4. Nik

    May 27, 2010 10:21 PM

    JRoll being out is really hurting us right now.

  5. Mediocre Hamels

    May 28, 2010 12:21 AM

    I’m pretty sure getting shut out 3 straight games and 4 out of 5 games is pretty uncharted

  6. Nik

    May 28, 2010 01:13 AM

    It could have easily been 5.

  7. Jim Quinn

    May 28, 2010 09:38 AM

    I am not so concerned with the shutouts as I am with the putrid pitching. Hamels is shakey at best,but will be a decent #3 guy for the rest of his career. Moyer is WAAAAYYYYY over the hill and hasn’t pitch two good games in a row in three years. In fact, the only time he plays well is when he faces impatient young line-ups. His wins are strictly a result of good run support. Kenrick is terrible. He always has been. Blanton will come around once his extended spring training is over. Halladay rocks. As Nolan Ryan said (and Halladay quoted in spring training) every pitcher has 10 great starts and 10 bad starts per season. It’s what you do with the ones in between that matters. At some point, this team needs to realize that patchwork pitching won’t get them to another WS win. Last year showed that clearly. Go get some arms!

  8. Bill

    May 28, 2010 10:54 AM

    The offense will be fine… but I question Ibanez. The guy hasn’t been the same hitter since he got hurt last year, and his OPS is .760 this year…

  9. Paco McNulty

    May 28, 2010 11:02 AM

    I think the more alarming thing is that since they got caught stealing signs in CO they are 7-8 and looking terrible at the plate.

  10. Mediocre Hamels

    May 28, 2010 12:48 PM

    Are any of those offensive struggles even close to 5 games and 3 runs? Nope. 6 games 20 runs or 5 games 14 runs would be hitting the cover off the ball for the Phillies right now.

  11. hk

    May 28, 2010 03:20 PM

    Last year, the Phils lost 9 of the first 10 games following their series with the Red Sox and in 2008, the Phils lost 6 of 7 after playing Boston.

  12. Mark

    May 28, 2010 05:56 PM

    A couple things to add to your points:

    1. Will Rollins ever be 100% healthy?

    2. Do you think more emphasis is placed on the current drought because it came against two of the bigger market teams in the game?

    3. At what point (if any) can the Phillies say out with Ibanez and in with Domonic Brown?

  13. Duane

    May 28, 2010 07:07 PM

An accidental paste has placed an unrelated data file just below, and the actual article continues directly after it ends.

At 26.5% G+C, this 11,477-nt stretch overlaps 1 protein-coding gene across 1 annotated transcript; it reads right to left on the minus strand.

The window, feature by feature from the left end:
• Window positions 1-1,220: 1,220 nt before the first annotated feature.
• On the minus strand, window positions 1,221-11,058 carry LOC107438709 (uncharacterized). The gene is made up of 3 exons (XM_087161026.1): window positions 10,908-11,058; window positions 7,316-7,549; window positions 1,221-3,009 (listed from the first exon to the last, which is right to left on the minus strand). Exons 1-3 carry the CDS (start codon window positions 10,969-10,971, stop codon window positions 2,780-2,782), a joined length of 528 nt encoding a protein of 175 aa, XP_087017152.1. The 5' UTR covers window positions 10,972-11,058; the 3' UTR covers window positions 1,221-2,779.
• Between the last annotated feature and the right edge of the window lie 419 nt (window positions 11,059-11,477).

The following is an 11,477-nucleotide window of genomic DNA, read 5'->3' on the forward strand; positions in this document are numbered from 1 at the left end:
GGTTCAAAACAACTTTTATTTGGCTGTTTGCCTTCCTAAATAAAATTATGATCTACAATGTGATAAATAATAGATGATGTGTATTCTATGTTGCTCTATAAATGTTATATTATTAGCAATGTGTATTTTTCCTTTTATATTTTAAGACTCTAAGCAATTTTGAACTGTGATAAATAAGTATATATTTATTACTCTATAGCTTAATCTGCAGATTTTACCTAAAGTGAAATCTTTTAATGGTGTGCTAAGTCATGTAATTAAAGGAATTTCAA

Thanks for trying to calm everyone down. Its amazing, its as if no one has been watching these guys the last 3 years. They go through a drought all the time, like this specifically no, but a drought none the less. If we win 96 games, we have to lose 66, so chill out everyone. We have still scored more runs than anyone in the NL east, and have still had less runs scored on us than anyone else in the NL east. The Baseball gods require sacrifices, and horrendous losses will mean great offensive outputs later. Ebb and flow people. On another note, Cole was great last night. He is looking better with every start. I may be giving Charlie too much credit, but I think the unusual rotation and showing confidence in those bullpen guys like Baez, Herndon, and Romero(who’s heads everyone else wants on a platter) will pay dividends down the road.
    Sorry no stats to support that. Call it a hunch.

  14. LH

    May 29, 2010 03:41 AM

    Thanks for the sanity check.

  15. Sophist

    May 29, 2010 03:55 AM

    Raul just had a slow start. He’s .286/.381/.467 in the last 33 games.

    Just for comparison, his 2002-2008 no. were .292/.352/.481. I think he’ll have some power surge in the Summer and end up with a SLG over .500, but nowhere near last year.

  16. hk

    May 29, 2010 10:02 AM

    Jim Quinn, define or quantify a “decent #3 guy for the rest of his career. What MLB teams have #3 starters who are better than Hamels?

  17. E

    May 29, 2010 11:47 PM


    do you have the graphic of balls/strikes during Halladay’s game? Seems like he got a TON of help.

  18. Richard

    May 30, 2010 06:18 AM

    Those ball/strike graphics are interesting. I was watching the game, and it was clear Halladay was getting the strike just off the plate pretty consistently, but it also seemed that the strikezone was more or less consistent for both sides. These seem to confirm that–in fact, the Marlins pitching got the most egregious call… if I’m reading them right.

  19. E

    May 30, 2010 11:22 AM

    Thanks Bill. I read somewhere all 6 strike outs looking were not strikes.

    Halladay is hard enough to have success against, not even factoring in him getting all types of calls.

    Obviously this isn’t a shot at him, he can’t control what calls he gets, but it was almost like the ump was helping him… not that he really neeeded it.

  20. Curly

    May 30, 2010 03:01 PM

    8 games, 72 innings, 7 runs. I’m still basically a believer in the randomness of game to game performance, but this is getting ridiculous. Is it totally out of the question to suspect that some of Werth and Ruiz and Utley’s early performance was due to “special scouting”?

  21. Bill Baer

    May 30, 2010 04:20 PM

    I guess the Phillies’ hitters’ performances since 2007 are to be thrown out the window. Once Billmeyer got caught, they reverted back to the David Eckstein-esque hitters that they were.

  22. David

    May 30, 2010 06:30 PM

    I agree wholeheartedly with this statement: “Phillies fans need to just ride out this wave of poor play. It is not representative of the big picture; things will turn around.” However, I’m still going to pick at a nit. 😉 I’d argue that it should be “Phillies Offense will be Just Fine” rather than “is”.